I’m going to Tulane and I will read this old book by Sara Castro-Klarén. Everyone was interested in the Latin American subject back then, and Borges is much better at thinking about these things than people give him credit for. I will find out what I was thinking, what I might have thought. I would have liked the peace to think these things through about Vallejo, about ethnic subjects in the avant-garde, and about the nineteenth century.
Preface or introduction: How this started–Freyre, the selling of a non-racist image to a racist society. Black studies as anthropology on Black people (Brazil). Latin America trying to sell itself as European and also as an alternative modernity to the U.S., and as non-racist compared to the U.S. But still trying to create a racial state.
First chapter: José Piedra. Hispanism as colonial project, and resistance to this. Bolívar and his colonial antecedents, Ferreira da Silva, the creation of the Latin American subject, scenes of engulfment. The possibility of progress (modernization) vs. the Afro-pessimist view: Blackness is needed as other, and indigeneity as past.
Next chapter: Radical visions, dreams of Republic, vs. María, Cecilia Valdés, O Mulato–the conservative state wins.
Semi-final chapter: avant-garde and ethnicity — Latin American subjects.
Semi-final chapter: the boom novel and nueva canción (Veloso).
Final chapter: multiculturalism, decoloniality and their discontents. The mixed subject as transgressive (Glissant) or as hegemonic.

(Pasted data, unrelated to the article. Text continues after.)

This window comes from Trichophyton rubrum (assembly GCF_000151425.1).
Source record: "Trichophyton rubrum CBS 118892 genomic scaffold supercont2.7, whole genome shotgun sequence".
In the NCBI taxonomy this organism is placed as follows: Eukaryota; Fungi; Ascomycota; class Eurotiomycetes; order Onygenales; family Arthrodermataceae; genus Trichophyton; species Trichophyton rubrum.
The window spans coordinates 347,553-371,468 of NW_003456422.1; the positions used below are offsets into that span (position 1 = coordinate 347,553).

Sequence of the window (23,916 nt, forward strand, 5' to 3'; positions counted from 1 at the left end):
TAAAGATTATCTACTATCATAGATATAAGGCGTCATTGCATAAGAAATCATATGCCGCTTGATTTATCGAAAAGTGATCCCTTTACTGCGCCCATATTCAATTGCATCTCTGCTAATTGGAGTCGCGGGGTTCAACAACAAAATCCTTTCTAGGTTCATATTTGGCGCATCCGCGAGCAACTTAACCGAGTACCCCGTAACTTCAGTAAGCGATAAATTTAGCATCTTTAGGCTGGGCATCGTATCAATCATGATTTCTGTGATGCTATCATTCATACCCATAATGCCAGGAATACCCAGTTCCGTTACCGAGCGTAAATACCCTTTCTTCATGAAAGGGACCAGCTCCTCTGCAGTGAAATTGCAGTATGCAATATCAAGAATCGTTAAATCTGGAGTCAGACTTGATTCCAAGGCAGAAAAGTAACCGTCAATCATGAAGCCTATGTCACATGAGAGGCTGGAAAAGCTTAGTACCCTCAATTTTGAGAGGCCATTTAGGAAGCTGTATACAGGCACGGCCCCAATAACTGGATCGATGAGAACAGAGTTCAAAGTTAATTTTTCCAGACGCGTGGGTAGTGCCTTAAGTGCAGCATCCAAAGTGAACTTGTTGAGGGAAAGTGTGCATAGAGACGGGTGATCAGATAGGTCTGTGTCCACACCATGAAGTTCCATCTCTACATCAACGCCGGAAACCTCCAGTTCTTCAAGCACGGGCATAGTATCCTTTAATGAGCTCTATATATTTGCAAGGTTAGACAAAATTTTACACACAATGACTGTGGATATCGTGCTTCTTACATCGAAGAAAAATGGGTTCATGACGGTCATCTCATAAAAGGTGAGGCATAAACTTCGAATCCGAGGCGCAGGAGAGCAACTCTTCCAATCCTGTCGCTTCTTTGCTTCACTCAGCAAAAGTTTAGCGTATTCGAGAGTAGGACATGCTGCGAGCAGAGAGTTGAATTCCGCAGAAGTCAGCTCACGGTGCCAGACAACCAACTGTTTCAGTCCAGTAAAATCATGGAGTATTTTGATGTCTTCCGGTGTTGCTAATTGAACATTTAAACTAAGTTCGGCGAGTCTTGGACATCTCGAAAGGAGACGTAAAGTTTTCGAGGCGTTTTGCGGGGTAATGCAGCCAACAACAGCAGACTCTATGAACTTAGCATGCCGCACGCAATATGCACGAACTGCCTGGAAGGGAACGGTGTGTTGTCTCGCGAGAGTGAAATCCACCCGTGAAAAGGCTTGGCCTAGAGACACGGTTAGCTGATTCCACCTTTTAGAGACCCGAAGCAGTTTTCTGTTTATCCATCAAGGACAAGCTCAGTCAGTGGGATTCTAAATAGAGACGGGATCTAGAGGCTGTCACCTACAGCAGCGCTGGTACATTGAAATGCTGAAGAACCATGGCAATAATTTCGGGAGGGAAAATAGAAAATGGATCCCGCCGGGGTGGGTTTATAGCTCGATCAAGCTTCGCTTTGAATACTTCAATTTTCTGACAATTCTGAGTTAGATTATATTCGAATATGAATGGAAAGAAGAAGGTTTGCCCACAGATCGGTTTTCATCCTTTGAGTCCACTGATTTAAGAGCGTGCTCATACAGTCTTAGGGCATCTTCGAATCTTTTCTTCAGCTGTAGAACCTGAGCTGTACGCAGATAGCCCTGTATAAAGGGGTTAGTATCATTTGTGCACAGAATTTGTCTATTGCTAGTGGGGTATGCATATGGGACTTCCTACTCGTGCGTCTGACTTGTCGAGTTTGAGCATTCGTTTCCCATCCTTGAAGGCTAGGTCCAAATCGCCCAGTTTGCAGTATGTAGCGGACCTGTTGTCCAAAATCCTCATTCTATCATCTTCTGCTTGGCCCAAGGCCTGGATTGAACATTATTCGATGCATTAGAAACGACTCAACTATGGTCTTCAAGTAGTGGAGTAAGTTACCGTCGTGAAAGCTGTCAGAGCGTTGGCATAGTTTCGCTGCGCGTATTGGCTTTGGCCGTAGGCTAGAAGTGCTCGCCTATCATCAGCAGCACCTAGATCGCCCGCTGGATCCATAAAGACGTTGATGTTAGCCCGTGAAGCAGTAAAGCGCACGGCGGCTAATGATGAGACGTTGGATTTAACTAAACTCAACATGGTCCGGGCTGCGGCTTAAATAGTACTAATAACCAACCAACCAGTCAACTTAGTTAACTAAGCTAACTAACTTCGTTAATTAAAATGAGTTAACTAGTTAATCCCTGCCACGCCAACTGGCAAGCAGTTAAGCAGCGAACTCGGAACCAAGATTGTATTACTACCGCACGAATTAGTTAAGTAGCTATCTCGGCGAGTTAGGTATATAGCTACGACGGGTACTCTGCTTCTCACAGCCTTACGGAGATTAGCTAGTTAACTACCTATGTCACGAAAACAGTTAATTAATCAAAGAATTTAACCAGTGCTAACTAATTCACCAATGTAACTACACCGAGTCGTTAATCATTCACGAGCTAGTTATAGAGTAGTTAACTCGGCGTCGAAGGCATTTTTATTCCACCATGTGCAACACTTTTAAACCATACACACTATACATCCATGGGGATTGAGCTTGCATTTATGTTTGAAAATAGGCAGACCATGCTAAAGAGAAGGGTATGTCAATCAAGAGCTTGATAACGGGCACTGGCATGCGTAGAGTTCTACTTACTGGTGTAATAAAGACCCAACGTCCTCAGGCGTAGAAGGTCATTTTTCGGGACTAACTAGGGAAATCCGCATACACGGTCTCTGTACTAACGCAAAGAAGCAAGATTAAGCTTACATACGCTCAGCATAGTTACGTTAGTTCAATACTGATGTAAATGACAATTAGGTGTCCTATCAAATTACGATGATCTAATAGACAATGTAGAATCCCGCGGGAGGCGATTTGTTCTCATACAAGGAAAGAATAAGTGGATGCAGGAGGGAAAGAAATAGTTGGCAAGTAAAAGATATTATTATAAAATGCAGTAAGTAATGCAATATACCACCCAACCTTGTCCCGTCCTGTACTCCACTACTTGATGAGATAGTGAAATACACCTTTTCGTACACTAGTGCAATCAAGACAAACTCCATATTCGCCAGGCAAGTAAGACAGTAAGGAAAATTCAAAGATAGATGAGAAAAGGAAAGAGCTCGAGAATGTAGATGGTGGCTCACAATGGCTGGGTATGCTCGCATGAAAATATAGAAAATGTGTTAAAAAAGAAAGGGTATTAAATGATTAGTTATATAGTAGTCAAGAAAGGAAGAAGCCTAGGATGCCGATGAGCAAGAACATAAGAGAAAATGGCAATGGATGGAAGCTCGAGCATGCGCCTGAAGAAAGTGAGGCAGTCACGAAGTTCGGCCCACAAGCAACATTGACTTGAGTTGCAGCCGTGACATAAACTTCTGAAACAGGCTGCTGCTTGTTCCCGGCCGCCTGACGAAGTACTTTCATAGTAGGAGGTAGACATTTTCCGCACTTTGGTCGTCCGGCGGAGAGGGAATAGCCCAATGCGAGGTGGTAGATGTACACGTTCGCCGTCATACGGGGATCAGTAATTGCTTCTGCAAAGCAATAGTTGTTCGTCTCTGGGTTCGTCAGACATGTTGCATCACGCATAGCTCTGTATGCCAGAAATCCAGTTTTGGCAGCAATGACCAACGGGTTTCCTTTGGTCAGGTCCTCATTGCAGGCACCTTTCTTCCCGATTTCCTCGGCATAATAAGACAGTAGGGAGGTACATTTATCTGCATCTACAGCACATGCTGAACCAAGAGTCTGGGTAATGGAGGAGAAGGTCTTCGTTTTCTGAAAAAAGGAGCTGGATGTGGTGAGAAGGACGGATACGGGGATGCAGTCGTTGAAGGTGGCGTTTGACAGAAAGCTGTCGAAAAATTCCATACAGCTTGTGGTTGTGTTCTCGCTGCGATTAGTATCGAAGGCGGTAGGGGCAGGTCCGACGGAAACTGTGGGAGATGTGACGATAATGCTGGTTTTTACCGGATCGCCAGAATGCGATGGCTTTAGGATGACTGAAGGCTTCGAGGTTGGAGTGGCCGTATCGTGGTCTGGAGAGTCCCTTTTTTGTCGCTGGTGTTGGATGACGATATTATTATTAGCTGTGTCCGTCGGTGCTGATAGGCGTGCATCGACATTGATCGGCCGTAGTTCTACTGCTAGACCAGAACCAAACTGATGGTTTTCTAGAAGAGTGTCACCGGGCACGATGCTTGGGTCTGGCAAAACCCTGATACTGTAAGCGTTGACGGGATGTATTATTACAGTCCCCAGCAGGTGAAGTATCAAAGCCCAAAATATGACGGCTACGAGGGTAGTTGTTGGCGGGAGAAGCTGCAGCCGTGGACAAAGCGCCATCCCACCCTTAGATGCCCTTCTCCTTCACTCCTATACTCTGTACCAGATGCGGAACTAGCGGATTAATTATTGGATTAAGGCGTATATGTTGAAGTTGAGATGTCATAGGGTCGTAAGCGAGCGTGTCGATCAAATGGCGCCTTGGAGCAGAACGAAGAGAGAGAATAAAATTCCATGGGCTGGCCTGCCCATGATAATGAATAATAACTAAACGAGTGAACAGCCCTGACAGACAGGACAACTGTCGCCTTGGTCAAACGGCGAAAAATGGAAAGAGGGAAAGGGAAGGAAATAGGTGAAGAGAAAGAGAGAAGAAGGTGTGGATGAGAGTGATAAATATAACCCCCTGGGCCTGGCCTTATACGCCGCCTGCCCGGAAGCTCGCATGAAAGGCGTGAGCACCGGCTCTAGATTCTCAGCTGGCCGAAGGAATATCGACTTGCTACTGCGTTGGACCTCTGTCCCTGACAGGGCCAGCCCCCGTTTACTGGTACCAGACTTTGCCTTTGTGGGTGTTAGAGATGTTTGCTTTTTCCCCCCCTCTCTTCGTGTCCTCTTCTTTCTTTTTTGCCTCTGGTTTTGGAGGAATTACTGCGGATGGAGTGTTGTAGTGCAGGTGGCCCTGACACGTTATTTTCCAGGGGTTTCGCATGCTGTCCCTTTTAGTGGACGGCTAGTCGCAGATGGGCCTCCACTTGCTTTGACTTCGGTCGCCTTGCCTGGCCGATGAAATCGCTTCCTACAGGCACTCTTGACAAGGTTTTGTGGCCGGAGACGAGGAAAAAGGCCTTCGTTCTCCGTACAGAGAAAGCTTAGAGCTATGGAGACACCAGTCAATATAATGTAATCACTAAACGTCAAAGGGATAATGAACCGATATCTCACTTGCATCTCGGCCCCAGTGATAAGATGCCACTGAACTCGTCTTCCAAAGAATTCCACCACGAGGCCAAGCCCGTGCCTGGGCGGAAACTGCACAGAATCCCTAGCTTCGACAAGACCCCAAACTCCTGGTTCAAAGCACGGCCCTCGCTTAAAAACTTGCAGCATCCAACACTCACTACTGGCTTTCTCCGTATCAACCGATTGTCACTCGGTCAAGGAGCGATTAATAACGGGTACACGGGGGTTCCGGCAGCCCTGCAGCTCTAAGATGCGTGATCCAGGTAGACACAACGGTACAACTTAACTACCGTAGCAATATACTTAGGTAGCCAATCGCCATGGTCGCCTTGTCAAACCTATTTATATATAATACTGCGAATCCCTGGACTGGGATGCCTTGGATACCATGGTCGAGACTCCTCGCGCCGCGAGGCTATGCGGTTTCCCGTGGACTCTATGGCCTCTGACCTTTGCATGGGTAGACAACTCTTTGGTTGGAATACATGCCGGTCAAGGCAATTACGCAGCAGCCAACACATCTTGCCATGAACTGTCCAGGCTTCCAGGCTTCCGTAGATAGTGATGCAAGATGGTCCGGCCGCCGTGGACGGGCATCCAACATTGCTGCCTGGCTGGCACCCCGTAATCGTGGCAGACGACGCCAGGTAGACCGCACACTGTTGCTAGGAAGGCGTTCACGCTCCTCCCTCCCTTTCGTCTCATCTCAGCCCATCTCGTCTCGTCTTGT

THIS IS VERY ROUGH and there is much to work out.
Side note: I’m going to recycle a manuscript from 2000 by Zevallos, on Amazonia and Peruvian regional narrative, although I cannot find the published article. I am sure I will one day. It is about jungle narratives, in particular Sangama which is about the selva. Some points:
- Vargas-Llosa called the regional novel “primitive”
- postcolonial subjects/subject-object division/sujeto conflictivo.
What is meant? Well, the postcolonial subject is has an indigenous stance and an observer’s one. So it has double vision or a double sense of space (this latter is what I have always meant about Vallejo). In this, among other things, it is more complex than the European one. This takes different forms: note that Neruda and Allende are among those who say they’re Indians when they’re criollos, a different move but still one of double identities; who is the subject is one question and what are we trying to establish is another.
What am I after in this book? Understanding what is happening with “evoke and elide,” for one thing. I think the texts 1810-1930 are about establishing and maintaining a racial state, in a context where you are supposed to have equality or freedom, and they’re about articulating that, trying to do it, failing. Short-circuits and contradictions keep coming up.
What is going on? Modernity requires racialization, say da Silva and others. So, are these books about that? What is the topic? Moving to different positions within the colonial/modern order?